I encourage organizations, research stations, funding agencies, etc. to think about hosting such workshops especially on the coral reefs of developing countries where the fauna is often so poorly known. Detailed baseline studies of the biodiversity are critical if we are to develop monitoring and management plans for these areas, which are so often critical for these countries in terms of the benefits to their economy from tourism, feeding their populations and providing some protection to low-lying areas from storms.

Acknowledgments
We would like to thank the Lizard Island Reef Research Foundation for supporting this workshop and the Lizard Island Co-Directors, Dr Anne Hoggett and Dr Lyle Vail, AO.
Further reading
Coral reef-associated fauna of Lizard Island, Great Barrier Reef: polychaetes and allies. Edited by Pat Hutchings & Elena Kupriyanova Zootaxa 4019 (1): 001–801 http://www.mapress.com/zootaxa/2015/f/ zt04019p002.pdf - open access.
Hutchings, P.A., Peyrot–Clausade, M. & Osnorno, A., 2005. Influence of land runoff on rates and agents of bioerosion of coral substrates. Marine Pollution Bulletin, 51: 438-447.
Hutchings, P and Kupriyanova, A (eds) 2015. Coral reef-associated fauna of Lizard Island, Great Barrier Reef: polychaetes and allies. Zootaxa 4019 (1): 001–801. Available at: http://www.mapress.com/ zootaxa/2015/f/zt04019p002.pdf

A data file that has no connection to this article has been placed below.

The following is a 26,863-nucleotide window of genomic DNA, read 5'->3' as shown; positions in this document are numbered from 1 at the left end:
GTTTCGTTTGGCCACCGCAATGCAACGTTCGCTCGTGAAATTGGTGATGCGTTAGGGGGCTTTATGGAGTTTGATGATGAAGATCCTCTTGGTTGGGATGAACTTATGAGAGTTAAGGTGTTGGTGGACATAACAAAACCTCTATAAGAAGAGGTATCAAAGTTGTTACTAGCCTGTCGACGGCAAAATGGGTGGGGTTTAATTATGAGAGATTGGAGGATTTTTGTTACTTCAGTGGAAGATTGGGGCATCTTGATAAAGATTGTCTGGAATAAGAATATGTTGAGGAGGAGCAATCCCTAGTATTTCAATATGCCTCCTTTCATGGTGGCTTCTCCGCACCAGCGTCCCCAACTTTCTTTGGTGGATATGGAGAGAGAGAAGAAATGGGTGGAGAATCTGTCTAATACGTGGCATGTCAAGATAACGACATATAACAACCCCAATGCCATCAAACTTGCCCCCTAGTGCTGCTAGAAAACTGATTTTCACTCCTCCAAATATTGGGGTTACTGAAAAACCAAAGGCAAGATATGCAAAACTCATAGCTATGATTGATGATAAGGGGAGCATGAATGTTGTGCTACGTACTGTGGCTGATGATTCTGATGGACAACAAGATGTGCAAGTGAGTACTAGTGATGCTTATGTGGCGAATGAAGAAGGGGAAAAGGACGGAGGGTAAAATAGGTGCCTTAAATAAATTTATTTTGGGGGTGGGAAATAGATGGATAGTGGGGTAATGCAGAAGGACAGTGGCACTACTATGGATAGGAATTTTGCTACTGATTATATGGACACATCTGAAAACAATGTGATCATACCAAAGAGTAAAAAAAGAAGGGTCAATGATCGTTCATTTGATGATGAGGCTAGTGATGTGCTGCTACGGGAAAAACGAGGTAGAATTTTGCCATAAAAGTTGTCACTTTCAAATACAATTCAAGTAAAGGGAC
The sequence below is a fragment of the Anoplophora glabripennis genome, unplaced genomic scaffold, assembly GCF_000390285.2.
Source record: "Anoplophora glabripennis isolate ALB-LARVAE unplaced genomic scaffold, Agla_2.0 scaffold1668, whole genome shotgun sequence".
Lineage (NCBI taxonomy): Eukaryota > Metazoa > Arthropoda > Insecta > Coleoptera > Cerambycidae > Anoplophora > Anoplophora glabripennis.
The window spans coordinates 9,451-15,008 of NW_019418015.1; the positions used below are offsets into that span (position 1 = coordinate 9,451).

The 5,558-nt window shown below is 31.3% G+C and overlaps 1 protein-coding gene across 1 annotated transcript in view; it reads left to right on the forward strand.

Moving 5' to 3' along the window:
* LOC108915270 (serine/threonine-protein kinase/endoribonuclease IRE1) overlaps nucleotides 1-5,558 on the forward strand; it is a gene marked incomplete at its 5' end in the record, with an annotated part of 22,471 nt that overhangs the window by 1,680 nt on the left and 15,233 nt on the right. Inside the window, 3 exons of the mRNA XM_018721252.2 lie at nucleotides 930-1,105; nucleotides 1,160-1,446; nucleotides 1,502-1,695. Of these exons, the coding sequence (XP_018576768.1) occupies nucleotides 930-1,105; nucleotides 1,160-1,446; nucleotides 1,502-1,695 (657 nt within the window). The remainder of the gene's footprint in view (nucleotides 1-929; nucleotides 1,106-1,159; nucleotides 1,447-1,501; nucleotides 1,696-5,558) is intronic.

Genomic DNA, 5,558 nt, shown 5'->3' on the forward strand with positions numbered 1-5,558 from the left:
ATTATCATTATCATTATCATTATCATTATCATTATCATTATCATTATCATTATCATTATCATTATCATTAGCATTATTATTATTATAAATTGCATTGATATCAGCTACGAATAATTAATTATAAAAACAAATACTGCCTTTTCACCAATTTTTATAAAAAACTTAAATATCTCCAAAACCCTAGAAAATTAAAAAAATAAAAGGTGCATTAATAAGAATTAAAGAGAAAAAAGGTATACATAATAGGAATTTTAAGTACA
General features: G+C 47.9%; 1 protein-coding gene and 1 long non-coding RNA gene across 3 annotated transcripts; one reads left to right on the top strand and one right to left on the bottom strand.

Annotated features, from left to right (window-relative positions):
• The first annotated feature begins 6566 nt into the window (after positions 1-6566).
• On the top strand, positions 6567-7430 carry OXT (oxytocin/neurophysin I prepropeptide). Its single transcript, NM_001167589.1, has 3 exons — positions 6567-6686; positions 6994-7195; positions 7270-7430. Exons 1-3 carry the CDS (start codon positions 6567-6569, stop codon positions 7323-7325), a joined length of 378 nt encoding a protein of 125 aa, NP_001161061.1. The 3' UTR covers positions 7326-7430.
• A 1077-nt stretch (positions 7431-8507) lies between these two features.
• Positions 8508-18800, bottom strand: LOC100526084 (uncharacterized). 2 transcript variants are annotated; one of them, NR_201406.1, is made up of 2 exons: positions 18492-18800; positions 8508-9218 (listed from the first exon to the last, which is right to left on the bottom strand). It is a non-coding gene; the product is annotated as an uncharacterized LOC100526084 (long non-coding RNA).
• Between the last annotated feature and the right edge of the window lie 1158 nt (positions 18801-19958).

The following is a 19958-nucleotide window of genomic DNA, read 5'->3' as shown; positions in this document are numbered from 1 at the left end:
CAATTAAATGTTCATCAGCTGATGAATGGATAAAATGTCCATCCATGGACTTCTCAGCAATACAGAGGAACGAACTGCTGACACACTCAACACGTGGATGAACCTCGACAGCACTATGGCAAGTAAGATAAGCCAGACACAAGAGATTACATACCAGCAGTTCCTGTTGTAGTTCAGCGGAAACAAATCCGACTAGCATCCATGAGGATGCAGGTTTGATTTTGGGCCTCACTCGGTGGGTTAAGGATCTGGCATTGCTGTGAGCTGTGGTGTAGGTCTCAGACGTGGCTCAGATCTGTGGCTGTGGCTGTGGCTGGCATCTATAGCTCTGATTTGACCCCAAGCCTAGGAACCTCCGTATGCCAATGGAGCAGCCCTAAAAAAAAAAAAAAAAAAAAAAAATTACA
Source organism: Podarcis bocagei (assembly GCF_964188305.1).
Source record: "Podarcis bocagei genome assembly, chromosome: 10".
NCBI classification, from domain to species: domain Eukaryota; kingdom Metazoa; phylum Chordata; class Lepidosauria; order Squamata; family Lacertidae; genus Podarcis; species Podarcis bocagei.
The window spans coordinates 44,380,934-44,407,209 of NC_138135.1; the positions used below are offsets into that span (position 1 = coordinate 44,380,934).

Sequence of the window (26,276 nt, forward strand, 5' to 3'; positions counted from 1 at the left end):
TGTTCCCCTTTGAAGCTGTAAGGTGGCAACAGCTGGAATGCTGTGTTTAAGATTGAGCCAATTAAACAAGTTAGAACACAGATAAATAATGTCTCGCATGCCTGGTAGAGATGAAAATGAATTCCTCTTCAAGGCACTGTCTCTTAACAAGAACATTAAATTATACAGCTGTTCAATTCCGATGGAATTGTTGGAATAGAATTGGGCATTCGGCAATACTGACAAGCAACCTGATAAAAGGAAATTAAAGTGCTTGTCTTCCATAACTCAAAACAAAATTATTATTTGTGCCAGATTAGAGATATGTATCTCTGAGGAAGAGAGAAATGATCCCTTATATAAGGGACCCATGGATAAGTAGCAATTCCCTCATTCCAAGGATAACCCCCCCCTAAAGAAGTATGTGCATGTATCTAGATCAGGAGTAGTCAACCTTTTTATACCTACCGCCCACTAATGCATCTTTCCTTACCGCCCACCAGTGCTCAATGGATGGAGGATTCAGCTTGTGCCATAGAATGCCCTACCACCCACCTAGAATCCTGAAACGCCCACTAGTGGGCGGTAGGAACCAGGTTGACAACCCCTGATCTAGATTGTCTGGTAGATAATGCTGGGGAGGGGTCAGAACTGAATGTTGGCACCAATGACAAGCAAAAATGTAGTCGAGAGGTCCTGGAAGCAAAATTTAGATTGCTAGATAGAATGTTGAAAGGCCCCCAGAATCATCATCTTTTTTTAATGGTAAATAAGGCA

Lanice viridis n. sp, a terebellid worm removed from its tube to reveal its banded buccal feeding tentacles, three pairs of reddish brown branched branchiae and a bright green body. The animal spreads its highly extensile buccal tentacles across the substrate to collect sediment which it ingests and removes the algae and bacteria on the surface of the sediment particles. Image: Alexander Semenov.

Spirobranchus corniculatus with its branchial crown and operculum emergent from a live colony of Porites. This species can occur in a variety of colours and rapidly retreats back into its calcareous tube embedded in the coral which grows as the coral grows, as any shadows pass. This provides some protection from predation from fish although they can regenerate this crown. Image: Alexander Semenov

Researchers collecting polychaetes living in the sandy sediments and associated algal clumps at extreme low tide in front of Lizard Island Research Station. Image: Alexander Semenov.

Author

Pat Hutchings, Australian Museum Research Institute, Australian Museum, Sydney NSW

Category